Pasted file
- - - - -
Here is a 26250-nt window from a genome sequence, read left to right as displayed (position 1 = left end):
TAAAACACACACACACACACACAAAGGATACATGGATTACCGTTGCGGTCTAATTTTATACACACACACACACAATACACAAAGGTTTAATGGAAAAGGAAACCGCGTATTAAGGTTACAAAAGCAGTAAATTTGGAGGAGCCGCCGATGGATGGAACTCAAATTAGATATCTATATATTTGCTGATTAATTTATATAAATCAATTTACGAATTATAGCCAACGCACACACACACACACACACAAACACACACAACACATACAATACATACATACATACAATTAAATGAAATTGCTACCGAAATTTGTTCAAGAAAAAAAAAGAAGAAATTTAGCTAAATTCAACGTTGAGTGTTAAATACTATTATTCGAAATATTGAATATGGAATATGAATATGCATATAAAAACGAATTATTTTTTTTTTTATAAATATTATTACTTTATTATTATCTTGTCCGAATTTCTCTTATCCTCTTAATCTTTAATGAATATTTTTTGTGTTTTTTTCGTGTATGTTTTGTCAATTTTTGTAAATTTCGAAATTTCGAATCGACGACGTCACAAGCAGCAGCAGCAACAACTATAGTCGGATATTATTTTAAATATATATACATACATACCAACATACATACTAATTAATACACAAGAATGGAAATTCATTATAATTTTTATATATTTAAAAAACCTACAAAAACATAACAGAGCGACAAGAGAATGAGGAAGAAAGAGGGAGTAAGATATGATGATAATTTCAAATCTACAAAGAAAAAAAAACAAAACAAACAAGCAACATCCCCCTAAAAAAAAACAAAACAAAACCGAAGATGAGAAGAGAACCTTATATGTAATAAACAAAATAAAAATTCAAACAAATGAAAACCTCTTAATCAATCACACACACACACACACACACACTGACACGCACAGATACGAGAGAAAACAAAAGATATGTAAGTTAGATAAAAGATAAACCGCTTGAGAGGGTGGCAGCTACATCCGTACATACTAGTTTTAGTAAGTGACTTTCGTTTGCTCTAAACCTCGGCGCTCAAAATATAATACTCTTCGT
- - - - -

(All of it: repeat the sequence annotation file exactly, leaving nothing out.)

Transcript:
Here is a 26250-nt window from a genome sequence, read left to right as displayed (position 1 = left end):
TAAAACACACACACACACACACAAAGGATACATGGATTACCGTTGCGGTCTAATTTTATACACACACACACACAATACACAAAGGTTTAATGGAAAAGGAAACCGCGTATTAAGGTTACAAAAGCAGTAAATTTGGAGGAGCCGCCGATGGATGGAACTCAAATTAGATATCTATATATTTGCTGATTAATTTATATAAATCAATTTACGAATTATAGCCAACGCACACACACACACACACACAAACACACACAACACATACAATACATACATACATACAATTAAATGAAATTGCTACCGAAATTTGTTCAAGAAAAAAAAAGAAGAAATTTAGCTAAATTCAACGTTGAGTGTTAAATACTATTATTCGAAATATTGAATATGGAATATGAATATGCATATAAAAACGAATTATTTTTTTTTTTATAAATATTATTACTTTATTATTATCTTGTCCGAATTTCTCTTATCCTCTTAATCTTTAATGAATATTTTTTGTGTTTTTTTCGTGTATGTTTTGTCAATTTTTGTAAATTTCGAAATTTCGAATCGACGACGTCACAAGCAGCAGCAGCAACAACTATAGTCGGATATTATTTTAAATATATATACATACATACCAACATACATACTAATTAATACACAAGAATGGAAATTCATTATAATTTTTATATATTTAAAAAACCTACAAAAACATAACAGAGCGACAAGAGAATGAGGAAGAAAGAGGGAGTAAGATATGATGATAATTTCAAATCTACAAAGAAAAAAAAACAAAACAAACAAGCAACATCCCCCTAAAAAAAAACAAAACAAAACCGAAGATGAGAAGAGAACCTTATATGTAATAAACAAAATAAAAATTCAAACAAATGAAAACCTCTTAATCAATCACACACACACACACACACACACTGACACGCACAGATACGAGAGAAAACAAAAGATATGTAAGTTAGATAAAAGATAAACCGCTTGAGAGGGTGGCAGCTACATCCGTACATACTAGTTTTAGTAAGTGACTTTCGTTTGCTCTAAACCTCGGCGCTCAAAATATAATACTCTTCGT